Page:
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Fried Take - "Bayonetta 2" (2014)

It was somewhere between riding a flaming unicorn through the underworld and surfing on a jet through hoards of angels and demons that something hit me. Throughout my entire playthrough of Platinum's much-anticipated Bayonetta 2, there was not an instance in which I felt the game peaked. Most good modern games have a peak moment, a moment where everything works and the experience is a breathless, exhilarating thrill ride. Everything after that, nothing is quite the same. Yeah, the rest of the game is good and all, but it never reaches the crescendo that one moment managed to hit. It's unreasonable to expect that most games would be good throughout the entire thing, though. After all, barely anything can be entirely good, through-and-through, right?

That's what I thought, anyway. But Hideki Kamiya and company have proved that assumption wrong for the first time in many, many a year. There is no downward spiral in Bayonetta 2, no definitive "this is it moment." That sensation of peaking, of a dramatic climax, begins when the first cutscene appears, and only lets up when the last credit rolls. The whole game is a non-stop thrill ride that constantly trumps itself, what with the ridiculous set pieces, gawdy comedy, flawless controls, fantastic aesthetics... the list goes on. The point is, Nintendo has put out not only put out my top contender for Game of the Year, but perhaps a modern classic as well.

You would be fooled to think that by the plot. Not that it's bad, per se, but like everything else on display here it is a display of utter ridiculousness. Bayonetta's former rival and now bestie Jeanne has her soul dragged to the depths of the underworld, and the titular witch has to go all Dante's Inferno and rescue her. But there are complications, like a Yugi Motoh wannabe complete with a pyramid necklace and magical cards, and the fact that both demons and angels are now attacking the stylish witch. Within the first few chapters, everything about the narrative goes completely off the rails (if there were any rails to begin with) in the best ways possible, and the player is just supposed to accept the insanity inherent in the narrative and roll with it.

The cheeky Nintendo costumes all change the gameplay in some way.
They'd be behooved to do that, because once you accept Kamiya's unique brand of madness, you're in for a real treat. The narrative might not win any awards or be lauded for its emotional resonance, but boy, it sure is a good time. Part dimension-bending epic, part farce, Bayonetta 2 is a game that isn't concerned with consistency of tone or tasteful subject matter. Instead, it's a delightful carnival of unfettered violence and sexuality, reveling in its own farcical nature. It's the antithesis to every grim, brooding game with gritty, gruff white dudes spouting generic tough-guy dialogue. Good-natured and earnest in its attempts to stay "over-the-top" at all times, this game is one that I would fervently recommend to anybody looking for one of the most genuine, anti-"big box game" experiences out there.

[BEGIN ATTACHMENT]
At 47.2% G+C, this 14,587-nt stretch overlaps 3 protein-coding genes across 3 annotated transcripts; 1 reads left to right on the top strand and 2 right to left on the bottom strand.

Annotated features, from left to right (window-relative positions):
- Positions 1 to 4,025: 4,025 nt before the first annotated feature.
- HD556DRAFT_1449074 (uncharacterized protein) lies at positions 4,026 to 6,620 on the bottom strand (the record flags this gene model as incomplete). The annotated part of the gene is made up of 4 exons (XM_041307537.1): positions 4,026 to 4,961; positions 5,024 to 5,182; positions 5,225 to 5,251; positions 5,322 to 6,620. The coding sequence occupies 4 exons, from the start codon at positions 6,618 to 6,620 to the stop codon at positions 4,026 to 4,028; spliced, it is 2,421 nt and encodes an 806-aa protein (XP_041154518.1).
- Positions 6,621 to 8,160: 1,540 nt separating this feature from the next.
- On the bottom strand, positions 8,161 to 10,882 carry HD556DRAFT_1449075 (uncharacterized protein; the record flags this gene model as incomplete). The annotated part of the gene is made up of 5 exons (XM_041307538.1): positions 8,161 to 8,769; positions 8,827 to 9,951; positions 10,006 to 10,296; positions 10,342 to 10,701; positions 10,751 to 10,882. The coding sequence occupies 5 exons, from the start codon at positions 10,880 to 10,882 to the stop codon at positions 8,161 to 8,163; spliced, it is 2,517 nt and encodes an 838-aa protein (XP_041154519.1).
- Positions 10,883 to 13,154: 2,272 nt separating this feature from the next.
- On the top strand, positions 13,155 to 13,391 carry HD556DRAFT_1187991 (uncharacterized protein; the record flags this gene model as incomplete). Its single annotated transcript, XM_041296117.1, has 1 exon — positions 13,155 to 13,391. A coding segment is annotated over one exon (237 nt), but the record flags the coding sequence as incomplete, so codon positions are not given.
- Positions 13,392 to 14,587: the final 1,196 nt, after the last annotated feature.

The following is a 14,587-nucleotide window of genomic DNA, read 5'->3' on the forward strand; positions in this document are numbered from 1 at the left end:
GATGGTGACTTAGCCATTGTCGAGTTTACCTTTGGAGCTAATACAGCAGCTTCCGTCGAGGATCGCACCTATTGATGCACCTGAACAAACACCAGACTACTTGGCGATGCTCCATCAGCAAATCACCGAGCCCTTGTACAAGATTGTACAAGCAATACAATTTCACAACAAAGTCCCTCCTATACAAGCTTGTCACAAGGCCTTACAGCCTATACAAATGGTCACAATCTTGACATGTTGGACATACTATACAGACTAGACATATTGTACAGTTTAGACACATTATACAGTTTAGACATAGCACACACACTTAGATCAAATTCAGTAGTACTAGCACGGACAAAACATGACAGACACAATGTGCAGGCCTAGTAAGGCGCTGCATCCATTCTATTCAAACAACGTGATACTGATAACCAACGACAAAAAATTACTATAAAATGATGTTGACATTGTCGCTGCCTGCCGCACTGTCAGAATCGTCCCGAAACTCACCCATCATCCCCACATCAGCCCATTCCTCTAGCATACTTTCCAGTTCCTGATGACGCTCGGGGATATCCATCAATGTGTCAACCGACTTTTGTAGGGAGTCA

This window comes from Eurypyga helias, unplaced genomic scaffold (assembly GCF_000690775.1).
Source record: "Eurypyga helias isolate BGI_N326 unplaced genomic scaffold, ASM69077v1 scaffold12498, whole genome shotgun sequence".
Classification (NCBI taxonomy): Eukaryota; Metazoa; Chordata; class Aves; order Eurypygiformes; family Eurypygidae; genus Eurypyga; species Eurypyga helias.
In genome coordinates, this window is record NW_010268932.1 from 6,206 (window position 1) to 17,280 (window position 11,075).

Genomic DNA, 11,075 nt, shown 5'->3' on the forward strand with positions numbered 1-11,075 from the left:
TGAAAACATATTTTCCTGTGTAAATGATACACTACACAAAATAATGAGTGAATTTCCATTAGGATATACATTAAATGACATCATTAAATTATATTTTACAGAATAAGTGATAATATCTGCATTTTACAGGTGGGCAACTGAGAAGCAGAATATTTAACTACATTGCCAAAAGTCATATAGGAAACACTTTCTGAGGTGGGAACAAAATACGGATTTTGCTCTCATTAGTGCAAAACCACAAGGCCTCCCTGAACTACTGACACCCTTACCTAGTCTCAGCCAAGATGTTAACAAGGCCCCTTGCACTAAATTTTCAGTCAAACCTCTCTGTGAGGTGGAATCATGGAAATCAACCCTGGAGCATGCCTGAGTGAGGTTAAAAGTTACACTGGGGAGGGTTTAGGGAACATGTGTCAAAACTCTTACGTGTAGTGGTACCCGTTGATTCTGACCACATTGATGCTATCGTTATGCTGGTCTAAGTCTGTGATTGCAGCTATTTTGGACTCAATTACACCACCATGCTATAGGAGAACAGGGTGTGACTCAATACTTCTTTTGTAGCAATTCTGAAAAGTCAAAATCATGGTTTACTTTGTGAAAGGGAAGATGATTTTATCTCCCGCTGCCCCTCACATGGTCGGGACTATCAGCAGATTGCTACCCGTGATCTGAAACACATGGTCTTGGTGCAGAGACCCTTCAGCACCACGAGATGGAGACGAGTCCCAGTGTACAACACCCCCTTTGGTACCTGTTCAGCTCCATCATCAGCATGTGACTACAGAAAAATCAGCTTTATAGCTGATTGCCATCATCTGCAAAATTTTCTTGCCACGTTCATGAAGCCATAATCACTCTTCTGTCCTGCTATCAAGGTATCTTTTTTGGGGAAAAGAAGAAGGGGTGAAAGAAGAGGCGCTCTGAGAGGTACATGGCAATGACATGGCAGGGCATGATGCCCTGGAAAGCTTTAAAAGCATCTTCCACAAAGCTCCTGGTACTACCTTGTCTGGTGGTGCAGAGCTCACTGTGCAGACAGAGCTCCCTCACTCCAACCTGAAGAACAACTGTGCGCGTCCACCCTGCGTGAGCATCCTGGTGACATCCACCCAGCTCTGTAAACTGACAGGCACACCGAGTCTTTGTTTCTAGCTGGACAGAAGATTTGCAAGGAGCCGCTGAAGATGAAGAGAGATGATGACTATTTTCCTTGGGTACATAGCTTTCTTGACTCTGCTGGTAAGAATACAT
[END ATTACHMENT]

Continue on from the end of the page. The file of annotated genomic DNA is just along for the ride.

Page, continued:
A lot of this is due, in part, to Bayonetta herself. Some people have some issues with her characterization and portrayal, and I honestly understand that. There are some points of the game in which she's blatantly sexualized, and a post-credits pole dance sequence is a bit on-the-nose and lacking the fun punch of the dance sequence in the last game. "Good" objectification is still objectification, and it should be acknowledged. But do I feel like this is a harmful depiction of a woman? No. Not in a million years. Bayonetta is actually one of the most fiercely independent, in-control leading ladies in gaming, and that sentiment is only backed up by this game. All of the men in the game are forced to play second-fiddle or fill the "support role" that women are usually relegated to in modern games, and to me, that's a pretty cool thing.

On top of that, here's a woman completely in control of her sexuality, and literally wielding it as a weapon. We live in a society where women are frequently made to feel awful about displaying their sexuality, made to live in fear of expressing themselves. Bayonetta is a fictional character, but I feel portrayals of women like this are important. It can serve to remind smaller-minded men that women can be fierce, in-control, and independent. So while I acknowledge that some aspects of her portrayal can fairly be criticized, I feel that it's good to have female characters like this... just so long as there are other, non-sexualized female characters (Amanda Ripley, Noriko, Rubi Malone, or the modern Lara Croft, for example,) to supplement her.